Enchassi said his efforts to be neutral and promote reconciliation have been criticized by some members of the mosque who are frustrated and want people, including him, to choose sides.
“They don't differentiate between Imad, which is me, and imam, which is my title,” he said.
Enchassi said he has volunteered overseas for the past three years to aid refugees. He said he worked with Islamic Relief, an international humanitarian agency, to deliver food, visit hospitals and perform other volunteer projects in Syrian refugee camps in Jordan and Lebanon. He said he still has family ties to the area, as his aunts and sister live in Syria.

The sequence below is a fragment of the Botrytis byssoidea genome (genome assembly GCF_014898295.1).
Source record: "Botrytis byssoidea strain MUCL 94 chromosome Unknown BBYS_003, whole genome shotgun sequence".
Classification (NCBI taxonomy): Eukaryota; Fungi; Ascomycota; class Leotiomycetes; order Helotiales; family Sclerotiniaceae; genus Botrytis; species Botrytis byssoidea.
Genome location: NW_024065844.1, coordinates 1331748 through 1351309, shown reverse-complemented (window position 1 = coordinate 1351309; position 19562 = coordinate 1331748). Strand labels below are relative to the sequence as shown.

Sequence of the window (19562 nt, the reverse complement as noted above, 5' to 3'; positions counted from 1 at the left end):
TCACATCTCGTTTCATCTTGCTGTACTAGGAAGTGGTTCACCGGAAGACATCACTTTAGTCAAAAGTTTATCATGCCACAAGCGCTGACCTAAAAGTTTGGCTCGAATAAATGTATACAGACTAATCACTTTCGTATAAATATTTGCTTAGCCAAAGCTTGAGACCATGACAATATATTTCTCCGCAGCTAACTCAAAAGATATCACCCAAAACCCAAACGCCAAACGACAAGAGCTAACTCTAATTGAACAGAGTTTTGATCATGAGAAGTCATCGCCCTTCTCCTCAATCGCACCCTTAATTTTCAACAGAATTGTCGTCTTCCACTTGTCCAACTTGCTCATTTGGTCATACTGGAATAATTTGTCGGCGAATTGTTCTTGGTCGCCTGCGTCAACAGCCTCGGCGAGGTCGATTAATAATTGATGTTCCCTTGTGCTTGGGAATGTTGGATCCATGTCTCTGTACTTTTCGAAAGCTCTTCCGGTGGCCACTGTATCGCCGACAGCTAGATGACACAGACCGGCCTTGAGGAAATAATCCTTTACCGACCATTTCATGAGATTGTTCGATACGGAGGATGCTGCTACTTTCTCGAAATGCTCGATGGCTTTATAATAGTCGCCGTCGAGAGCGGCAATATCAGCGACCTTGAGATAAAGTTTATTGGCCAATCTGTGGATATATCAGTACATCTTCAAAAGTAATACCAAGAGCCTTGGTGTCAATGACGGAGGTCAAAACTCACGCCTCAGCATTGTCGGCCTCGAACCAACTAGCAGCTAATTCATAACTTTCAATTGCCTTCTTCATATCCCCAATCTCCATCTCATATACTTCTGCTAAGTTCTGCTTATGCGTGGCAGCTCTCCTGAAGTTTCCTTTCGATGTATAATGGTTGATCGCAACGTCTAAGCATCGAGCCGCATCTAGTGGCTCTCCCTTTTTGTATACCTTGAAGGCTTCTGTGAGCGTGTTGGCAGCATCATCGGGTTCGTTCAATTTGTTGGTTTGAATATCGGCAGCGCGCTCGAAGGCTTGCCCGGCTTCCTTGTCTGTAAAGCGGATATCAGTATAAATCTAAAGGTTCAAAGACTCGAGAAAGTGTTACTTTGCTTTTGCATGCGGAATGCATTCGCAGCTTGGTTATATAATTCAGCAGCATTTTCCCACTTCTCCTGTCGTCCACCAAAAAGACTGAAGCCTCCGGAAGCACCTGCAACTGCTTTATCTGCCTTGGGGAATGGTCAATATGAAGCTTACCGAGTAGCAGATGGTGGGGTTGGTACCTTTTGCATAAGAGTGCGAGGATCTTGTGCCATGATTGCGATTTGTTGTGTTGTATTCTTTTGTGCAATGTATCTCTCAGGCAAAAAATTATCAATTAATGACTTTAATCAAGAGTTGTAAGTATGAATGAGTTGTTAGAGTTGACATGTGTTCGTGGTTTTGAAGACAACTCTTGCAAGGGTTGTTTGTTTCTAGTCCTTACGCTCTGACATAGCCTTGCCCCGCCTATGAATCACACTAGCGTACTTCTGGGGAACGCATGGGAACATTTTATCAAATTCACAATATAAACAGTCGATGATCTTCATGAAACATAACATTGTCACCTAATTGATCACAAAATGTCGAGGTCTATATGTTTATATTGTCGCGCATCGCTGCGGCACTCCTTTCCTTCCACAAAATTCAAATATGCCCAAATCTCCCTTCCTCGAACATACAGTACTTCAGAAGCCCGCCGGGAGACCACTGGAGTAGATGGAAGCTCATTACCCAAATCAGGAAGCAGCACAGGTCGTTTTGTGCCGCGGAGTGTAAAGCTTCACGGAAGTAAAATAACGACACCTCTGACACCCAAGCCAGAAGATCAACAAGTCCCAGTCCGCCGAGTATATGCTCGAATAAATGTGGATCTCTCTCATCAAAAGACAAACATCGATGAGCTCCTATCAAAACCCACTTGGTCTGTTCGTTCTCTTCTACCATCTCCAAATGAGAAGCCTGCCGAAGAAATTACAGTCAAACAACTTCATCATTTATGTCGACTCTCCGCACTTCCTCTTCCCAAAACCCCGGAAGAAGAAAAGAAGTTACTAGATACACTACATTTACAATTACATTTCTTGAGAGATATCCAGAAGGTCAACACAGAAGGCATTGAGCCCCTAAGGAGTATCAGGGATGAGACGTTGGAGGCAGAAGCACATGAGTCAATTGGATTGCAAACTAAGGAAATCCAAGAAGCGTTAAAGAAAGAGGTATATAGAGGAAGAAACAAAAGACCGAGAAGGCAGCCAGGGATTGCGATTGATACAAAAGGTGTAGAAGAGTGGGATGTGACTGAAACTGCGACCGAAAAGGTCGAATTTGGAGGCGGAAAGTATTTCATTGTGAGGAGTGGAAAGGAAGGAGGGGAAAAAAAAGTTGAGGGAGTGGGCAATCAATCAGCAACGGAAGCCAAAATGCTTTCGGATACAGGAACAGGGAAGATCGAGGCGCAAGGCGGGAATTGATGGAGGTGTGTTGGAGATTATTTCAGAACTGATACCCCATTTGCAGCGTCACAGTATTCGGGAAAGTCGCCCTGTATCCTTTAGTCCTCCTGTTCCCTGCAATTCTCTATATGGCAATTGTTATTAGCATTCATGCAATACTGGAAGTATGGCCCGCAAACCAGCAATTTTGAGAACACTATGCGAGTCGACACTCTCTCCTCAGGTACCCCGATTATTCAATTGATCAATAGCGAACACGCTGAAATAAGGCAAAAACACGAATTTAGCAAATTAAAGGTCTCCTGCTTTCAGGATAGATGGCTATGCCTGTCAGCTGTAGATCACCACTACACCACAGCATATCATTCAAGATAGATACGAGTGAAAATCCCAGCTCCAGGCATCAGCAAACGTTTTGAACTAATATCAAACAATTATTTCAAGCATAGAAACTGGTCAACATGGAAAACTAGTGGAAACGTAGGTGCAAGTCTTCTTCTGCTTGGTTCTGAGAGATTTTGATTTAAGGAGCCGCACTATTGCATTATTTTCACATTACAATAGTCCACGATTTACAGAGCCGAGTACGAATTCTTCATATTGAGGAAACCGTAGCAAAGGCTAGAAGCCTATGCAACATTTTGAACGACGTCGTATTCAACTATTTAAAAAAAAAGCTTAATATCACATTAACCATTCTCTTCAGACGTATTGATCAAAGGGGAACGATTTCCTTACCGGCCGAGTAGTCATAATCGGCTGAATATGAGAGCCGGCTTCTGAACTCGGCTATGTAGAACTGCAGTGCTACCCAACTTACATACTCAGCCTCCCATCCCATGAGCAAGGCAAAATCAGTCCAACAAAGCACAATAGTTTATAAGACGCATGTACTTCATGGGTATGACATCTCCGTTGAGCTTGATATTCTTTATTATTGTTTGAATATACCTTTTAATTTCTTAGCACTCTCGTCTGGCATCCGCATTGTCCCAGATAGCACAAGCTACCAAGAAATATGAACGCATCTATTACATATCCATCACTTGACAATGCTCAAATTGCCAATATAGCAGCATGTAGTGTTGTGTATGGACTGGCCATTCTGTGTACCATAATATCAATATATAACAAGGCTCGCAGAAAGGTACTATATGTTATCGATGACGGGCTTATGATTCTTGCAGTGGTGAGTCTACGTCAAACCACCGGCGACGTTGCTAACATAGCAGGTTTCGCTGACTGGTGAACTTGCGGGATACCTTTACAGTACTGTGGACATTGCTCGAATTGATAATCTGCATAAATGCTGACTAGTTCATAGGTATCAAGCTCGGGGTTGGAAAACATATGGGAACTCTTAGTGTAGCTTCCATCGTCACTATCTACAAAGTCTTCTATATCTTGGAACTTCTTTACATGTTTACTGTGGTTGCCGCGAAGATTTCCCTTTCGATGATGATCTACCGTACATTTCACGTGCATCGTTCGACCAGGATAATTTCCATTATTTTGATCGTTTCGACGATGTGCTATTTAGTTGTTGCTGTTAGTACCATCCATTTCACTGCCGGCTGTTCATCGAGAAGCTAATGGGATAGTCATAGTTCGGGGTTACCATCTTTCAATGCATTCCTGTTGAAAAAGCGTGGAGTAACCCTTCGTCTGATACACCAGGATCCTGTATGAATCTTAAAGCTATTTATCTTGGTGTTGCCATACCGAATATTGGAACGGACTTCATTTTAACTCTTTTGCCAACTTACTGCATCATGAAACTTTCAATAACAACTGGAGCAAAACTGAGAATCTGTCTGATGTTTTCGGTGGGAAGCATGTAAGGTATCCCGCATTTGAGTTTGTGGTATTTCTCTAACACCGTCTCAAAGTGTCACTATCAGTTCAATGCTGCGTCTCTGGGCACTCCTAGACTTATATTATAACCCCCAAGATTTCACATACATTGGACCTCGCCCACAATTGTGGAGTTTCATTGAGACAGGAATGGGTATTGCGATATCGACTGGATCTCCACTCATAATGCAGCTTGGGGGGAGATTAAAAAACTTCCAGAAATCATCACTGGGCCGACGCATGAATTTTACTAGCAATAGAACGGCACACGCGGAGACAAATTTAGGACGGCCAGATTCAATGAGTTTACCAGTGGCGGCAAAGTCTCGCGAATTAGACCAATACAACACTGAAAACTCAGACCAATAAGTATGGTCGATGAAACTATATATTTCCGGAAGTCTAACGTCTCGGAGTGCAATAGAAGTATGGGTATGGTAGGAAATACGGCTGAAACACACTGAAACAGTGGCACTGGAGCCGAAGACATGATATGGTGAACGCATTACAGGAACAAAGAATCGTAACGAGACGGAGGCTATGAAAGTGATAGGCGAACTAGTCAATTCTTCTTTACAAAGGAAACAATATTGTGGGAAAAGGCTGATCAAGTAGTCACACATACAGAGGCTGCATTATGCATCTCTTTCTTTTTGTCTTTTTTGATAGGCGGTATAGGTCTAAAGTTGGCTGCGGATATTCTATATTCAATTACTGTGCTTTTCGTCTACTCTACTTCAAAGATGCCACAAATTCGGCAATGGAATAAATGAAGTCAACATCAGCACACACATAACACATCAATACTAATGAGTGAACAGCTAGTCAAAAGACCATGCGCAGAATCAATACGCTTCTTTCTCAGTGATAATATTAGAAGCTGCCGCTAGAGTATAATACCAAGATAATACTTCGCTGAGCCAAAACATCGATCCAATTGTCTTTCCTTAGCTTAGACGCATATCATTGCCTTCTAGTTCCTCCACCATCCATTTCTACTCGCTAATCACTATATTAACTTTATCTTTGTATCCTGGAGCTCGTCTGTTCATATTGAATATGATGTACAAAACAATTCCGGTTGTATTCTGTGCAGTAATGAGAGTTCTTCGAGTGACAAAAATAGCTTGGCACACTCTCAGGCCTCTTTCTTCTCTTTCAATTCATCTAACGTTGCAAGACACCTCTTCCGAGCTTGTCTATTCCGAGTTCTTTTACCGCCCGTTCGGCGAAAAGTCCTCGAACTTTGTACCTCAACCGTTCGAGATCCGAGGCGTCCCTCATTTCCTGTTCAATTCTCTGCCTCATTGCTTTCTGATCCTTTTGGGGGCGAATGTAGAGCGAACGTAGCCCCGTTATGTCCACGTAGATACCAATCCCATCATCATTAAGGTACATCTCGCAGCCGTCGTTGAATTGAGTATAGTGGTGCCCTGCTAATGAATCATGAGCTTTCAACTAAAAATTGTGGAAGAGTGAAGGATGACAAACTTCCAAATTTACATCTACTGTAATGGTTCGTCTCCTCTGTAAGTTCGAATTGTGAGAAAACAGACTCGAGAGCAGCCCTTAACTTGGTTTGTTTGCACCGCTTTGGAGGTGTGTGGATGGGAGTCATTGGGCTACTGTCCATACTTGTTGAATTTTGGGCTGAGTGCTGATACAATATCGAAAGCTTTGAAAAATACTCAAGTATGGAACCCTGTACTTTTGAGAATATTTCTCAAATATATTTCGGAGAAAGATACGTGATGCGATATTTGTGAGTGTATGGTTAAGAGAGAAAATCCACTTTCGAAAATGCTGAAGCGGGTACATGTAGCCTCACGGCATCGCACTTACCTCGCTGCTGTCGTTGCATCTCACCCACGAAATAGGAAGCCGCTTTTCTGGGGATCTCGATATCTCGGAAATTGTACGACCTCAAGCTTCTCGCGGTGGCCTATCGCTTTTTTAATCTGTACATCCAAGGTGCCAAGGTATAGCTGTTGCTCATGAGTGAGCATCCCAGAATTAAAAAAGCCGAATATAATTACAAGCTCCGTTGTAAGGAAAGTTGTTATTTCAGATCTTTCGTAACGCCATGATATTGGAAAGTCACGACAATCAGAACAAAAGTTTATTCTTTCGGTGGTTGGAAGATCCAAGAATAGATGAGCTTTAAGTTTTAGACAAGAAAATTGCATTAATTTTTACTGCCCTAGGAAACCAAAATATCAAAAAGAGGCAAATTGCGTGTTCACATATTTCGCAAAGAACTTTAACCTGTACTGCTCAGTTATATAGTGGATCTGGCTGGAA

Enchassi said he was born in Beirut, Lebanon, and spent his teen years in the Sabra and Shatila Palestinian refugee camps.
He was there in September 1982 when the camps were set upon by a group called the Lebanese Christian militiamen and hundreds of refugees were killed. Enchassi said he was rescued by the American Red Cross and subsequently came to the United States, settling in Lubbock, Texas, in 1983. Enchassi said he came to Oklahoma City in the late 1980s where he helped found the Islamic Society of Greater Oklahoma City.